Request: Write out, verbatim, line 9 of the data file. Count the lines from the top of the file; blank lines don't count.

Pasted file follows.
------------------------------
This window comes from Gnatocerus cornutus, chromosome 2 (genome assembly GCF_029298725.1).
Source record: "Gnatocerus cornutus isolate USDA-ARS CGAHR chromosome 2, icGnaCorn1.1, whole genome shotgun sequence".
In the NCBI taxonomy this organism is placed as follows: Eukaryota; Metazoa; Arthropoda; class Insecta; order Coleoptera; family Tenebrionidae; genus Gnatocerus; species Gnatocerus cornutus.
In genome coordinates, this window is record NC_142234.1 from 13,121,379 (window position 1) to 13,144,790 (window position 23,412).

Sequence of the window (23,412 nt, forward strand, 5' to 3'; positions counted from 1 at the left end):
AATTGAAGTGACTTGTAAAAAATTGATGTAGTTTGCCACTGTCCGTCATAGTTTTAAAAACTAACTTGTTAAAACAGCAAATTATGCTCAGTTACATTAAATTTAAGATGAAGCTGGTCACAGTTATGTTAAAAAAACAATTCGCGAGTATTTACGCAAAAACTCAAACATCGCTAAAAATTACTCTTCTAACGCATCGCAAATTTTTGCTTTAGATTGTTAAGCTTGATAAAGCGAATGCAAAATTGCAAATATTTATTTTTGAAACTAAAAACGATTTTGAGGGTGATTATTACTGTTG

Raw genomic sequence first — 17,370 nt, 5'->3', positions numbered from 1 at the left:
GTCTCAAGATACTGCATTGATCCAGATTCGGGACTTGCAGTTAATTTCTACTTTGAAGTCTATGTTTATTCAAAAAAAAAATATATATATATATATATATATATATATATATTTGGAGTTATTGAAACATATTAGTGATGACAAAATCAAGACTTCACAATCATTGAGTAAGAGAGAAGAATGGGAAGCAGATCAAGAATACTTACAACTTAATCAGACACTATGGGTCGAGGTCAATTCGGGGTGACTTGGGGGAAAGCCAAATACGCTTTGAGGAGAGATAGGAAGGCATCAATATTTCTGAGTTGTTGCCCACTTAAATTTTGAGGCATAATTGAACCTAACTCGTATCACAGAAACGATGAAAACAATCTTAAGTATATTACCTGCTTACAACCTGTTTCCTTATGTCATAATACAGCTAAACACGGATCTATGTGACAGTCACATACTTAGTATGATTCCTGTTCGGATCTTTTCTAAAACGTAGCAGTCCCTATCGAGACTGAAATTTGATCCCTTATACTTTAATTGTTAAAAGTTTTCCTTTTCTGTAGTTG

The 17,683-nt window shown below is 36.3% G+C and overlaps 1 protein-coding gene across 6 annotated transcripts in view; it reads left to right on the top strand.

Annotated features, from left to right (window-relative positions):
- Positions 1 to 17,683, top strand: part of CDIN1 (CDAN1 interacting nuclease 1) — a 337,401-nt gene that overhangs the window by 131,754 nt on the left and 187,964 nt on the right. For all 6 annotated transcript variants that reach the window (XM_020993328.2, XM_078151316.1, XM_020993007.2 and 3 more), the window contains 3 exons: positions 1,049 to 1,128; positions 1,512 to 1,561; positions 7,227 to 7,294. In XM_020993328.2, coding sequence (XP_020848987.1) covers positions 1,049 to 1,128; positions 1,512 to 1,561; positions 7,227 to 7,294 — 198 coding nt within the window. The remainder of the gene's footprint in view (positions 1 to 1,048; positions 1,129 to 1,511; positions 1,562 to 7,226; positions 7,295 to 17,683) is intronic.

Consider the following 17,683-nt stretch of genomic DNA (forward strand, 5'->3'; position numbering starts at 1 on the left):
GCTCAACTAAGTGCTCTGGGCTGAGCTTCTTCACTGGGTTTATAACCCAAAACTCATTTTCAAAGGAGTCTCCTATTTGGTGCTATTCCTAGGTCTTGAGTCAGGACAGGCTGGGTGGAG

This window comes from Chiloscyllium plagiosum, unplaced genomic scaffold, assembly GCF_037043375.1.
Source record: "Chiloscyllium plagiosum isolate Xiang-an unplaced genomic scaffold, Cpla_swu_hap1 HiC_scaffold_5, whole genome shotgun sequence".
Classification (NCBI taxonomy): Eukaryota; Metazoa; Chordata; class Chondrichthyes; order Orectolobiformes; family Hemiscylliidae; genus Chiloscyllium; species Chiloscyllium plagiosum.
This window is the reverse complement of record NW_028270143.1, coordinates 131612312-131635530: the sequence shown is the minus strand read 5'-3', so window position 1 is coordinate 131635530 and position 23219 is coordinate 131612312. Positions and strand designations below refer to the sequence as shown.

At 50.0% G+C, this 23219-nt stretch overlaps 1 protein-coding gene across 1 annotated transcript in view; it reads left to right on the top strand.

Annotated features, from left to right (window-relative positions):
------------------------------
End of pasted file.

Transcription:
The 17,683-nt window shown below is 36.3% G+C and overlaps 1 protein-coding gene across 6 annotated transcripts in view; it reads left to right on the top strand.